Twenty-five years ago tonight is a tense memory. At 11:22 p.m. on Nov. 29, 1986, Cary Grant died in Davenport.
I’ve told and retold the story because I was as close to it as anyone in the media. Now, this is it, finale — my last story on the grim anniversary.
The matinee idol, a $30,000 package, was to appear that night on the stage of the Adler Theater, the climax of a night of bubbly and baubles celebrating Festival of Trees at the RiverCenter. The Adler was a sellout.
Grant was staying with his wife, Barbara, in Suite 903 at what, before the name flip, was the Blackhawk Hotel. The suite no longer exists; during last year’s remodeling, Suite 903 was absorbed into other units.
He fell ill during a late afternoon rehearsal and was helped from the stage to his hotel room. Several hours later, it was announced during the pre-performance gala that Cary Grant was ill and would not appear at the Adler.
There was a loud groan of disappointment, but the party went merrily on while Grant was slipped out of the hotel on a gurney. I hurried back to the office and made a strange statement to the city desk editor of the evening:
“I think he’s dead.”
With my wife in hand, I said, “We’re going to the hospital.”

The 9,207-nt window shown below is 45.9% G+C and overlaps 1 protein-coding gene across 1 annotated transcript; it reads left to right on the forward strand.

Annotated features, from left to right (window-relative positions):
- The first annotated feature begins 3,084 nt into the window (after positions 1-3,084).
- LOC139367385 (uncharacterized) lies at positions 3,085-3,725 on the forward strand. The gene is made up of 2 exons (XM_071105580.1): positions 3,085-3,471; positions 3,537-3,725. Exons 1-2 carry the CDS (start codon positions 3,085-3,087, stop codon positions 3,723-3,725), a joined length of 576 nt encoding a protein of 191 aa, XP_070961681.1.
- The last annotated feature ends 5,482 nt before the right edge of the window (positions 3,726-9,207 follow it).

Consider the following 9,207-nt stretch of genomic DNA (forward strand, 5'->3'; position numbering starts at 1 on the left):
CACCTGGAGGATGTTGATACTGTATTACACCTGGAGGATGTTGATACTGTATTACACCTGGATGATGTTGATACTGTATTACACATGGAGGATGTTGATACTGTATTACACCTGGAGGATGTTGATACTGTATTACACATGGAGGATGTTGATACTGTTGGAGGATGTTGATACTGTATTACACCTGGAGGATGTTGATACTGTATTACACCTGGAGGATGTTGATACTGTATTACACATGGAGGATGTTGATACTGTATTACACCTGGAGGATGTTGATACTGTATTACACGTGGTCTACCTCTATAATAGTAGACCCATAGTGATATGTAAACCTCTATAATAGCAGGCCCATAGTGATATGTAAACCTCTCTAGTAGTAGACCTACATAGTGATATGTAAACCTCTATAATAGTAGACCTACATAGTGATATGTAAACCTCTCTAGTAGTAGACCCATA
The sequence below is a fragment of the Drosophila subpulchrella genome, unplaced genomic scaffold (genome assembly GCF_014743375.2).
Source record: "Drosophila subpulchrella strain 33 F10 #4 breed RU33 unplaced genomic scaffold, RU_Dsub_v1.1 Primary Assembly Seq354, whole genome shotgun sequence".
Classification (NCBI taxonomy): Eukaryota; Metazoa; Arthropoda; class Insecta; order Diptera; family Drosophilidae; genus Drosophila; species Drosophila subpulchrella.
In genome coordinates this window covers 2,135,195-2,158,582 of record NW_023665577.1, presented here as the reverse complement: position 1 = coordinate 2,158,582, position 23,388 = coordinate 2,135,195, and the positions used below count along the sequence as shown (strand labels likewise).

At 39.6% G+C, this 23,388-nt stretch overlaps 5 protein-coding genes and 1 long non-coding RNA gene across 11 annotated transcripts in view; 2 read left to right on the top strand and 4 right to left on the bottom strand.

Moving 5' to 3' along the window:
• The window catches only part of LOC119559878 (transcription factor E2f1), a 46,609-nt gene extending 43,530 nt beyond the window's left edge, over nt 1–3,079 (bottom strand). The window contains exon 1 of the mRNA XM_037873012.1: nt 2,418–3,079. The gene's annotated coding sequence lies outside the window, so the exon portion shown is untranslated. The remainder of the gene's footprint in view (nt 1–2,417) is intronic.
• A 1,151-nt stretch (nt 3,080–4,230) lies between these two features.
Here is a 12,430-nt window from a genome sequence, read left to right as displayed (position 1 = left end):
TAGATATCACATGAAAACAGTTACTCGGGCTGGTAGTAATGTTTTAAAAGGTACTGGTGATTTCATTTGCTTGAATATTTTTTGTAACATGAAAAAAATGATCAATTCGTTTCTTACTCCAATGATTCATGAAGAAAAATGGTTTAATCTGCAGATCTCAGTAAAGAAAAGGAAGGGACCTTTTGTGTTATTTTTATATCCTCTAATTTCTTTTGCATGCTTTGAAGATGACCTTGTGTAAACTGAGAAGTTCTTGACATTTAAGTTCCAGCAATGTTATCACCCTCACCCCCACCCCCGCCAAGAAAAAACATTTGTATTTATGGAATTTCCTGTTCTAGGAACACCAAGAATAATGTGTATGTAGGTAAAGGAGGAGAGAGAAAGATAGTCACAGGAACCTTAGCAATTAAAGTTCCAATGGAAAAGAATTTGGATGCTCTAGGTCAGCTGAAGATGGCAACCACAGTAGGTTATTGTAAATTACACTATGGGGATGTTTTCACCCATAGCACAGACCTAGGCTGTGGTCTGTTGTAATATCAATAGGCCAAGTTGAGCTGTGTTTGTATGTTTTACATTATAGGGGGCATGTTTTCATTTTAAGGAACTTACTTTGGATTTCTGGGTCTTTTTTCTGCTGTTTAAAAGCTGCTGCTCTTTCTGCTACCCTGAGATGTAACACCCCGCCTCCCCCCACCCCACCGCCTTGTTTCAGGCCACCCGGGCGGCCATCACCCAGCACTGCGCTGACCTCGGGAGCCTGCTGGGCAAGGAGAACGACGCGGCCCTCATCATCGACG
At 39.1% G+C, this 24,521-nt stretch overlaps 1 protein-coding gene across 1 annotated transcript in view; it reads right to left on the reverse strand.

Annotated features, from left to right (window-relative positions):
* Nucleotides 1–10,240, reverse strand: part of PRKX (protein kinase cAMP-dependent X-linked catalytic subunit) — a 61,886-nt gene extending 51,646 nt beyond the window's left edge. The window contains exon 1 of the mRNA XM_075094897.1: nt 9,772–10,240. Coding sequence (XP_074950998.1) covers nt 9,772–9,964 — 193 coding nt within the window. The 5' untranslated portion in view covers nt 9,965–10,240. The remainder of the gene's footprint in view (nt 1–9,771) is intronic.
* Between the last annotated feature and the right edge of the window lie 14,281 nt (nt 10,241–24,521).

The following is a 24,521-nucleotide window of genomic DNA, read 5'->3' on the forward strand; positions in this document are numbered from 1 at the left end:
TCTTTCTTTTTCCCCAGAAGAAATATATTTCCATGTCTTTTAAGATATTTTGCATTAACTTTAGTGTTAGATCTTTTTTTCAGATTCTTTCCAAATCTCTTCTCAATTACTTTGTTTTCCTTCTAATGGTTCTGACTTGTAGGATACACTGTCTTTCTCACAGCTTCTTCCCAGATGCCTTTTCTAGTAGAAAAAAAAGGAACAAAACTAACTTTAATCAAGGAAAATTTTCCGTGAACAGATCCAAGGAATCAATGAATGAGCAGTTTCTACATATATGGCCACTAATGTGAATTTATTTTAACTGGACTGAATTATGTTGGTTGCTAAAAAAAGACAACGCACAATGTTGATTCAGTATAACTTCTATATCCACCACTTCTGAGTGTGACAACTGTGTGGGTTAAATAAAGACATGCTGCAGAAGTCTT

I was the first newsman at St. Luke’s, now Genesis. Hospital people, who are prone to be this way, had nothing to say.
Rumors were flying. News people were gathering from afar in an impromptu hospital media room that had been stocked with Swiss cheese sandwiches and fruit. AP showed up in the late hours. The Des Moines Register was there. The Chicago Tribune had flown in a reporter. People magazine had rushed in its regional correspondent. TV camera people and reporters were getting tangled in each other.
There was only one phone in sight, on the wall. Remember now, this was 1986 and cellphones were only Buck Rogers fantasies.
I told my wife to tie up that only phone and for our newsroom to hang on to the other end, even if it took hours. No other media would be near a phone line. We’d break the news.
And there I stood, looking like a penguin in my tux from the party we had left an hour or so before. My wife, beside me, in a glittery formal.
Hospital officialdom was stalling. News people were furious.
At 12:30 a.m., as the gray hair in this motley crew of media, I was nominated to pound on doors and demand a statement.
“Ten more minutes,” we were told.
At 12:45 a.m., Dr. Jim Gilson, who had attended Grant in his last hours, stood before a glare of TV lights and announced that the debonair star had died of a massive intracerebral hemorrhage at 11:22 p.m.
My story was phoned in and details wrapped up. About 2, maybe 3, my wife and I walked down a quiet hospital corridor with Gilson, who was munching on a pear from the media room spread. “Guys like Cary Grant are supposed to live forever,” he said.
By now it was Nov. 30. My wife said to me, “Honey, do you realize this is our wedding anniversary?”
Contact Bill Wundram at 563-383-2249 or firstname.lastname@example.org.